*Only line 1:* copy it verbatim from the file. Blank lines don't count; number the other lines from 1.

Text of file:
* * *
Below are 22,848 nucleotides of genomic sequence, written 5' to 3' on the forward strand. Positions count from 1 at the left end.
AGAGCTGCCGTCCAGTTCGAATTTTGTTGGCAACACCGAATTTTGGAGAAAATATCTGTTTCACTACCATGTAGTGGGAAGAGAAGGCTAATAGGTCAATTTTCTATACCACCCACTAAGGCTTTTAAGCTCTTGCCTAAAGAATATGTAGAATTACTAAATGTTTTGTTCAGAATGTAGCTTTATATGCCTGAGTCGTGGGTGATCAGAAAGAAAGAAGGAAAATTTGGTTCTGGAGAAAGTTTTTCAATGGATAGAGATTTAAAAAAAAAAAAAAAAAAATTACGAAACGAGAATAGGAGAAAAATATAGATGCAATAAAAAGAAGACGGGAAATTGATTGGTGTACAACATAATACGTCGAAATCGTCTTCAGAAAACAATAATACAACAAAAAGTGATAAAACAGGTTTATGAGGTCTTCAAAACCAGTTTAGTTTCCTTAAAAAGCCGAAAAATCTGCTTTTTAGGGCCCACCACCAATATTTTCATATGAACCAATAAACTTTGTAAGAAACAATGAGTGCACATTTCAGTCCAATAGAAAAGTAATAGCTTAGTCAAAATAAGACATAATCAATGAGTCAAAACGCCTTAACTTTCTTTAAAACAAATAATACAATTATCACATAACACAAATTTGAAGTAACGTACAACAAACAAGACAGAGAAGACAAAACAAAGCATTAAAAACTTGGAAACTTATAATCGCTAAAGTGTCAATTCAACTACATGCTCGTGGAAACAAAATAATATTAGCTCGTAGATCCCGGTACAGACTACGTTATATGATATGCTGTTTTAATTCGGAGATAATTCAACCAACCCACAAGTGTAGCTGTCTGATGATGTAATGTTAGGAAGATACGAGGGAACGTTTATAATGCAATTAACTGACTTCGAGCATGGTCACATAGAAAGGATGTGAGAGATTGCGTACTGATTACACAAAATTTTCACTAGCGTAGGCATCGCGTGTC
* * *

Below are 22,848 nucleotides of genomic sequence, written 5' to 3' on the forward strand. Positions count from 1 at the left end.